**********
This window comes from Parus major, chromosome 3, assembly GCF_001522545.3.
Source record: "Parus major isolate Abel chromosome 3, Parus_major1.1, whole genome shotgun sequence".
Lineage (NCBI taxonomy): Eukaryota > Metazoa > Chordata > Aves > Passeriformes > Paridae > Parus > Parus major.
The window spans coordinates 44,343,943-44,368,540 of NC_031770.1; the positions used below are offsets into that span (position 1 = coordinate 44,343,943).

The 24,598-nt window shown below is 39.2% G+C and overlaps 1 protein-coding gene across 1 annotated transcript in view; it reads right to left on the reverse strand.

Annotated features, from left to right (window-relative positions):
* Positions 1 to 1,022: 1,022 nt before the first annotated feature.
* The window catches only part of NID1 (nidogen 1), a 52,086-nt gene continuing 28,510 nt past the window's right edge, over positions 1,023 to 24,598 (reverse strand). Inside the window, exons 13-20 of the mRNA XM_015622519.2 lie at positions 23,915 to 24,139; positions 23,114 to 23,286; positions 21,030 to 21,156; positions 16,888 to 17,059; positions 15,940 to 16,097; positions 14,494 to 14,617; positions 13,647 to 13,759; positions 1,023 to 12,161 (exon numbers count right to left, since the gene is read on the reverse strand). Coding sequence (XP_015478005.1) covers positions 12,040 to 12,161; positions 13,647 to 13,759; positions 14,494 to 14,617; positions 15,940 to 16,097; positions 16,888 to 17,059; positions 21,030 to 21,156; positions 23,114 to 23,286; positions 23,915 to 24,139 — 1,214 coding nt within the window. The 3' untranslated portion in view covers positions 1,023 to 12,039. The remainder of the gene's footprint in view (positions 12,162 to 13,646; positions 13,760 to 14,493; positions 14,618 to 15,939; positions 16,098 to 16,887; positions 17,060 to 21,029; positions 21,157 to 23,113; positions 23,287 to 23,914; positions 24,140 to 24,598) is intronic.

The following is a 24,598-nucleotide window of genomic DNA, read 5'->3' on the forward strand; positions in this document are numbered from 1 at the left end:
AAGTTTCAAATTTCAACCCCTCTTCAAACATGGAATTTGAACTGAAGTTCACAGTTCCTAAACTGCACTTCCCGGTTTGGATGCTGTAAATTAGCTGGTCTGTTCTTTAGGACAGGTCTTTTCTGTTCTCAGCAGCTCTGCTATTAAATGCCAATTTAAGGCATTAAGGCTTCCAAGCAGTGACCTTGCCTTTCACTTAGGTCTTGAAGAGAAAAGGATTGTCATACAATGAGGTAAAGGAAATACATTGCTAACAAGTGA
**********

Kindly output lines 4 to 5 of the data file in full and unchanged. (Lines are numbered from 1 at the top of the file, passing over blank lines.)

The window spans coordinates 44,343,943-44,368,540 of NC_031770.1; the positions used below are offsets into that span (position 1 = coordinate 44,343,943).

The 24,598-nt window shown below is 39.2% G+C and overlaps 1 protein-coding gene across 1 annotated transcript in view; it reads right to left on the reverse strand.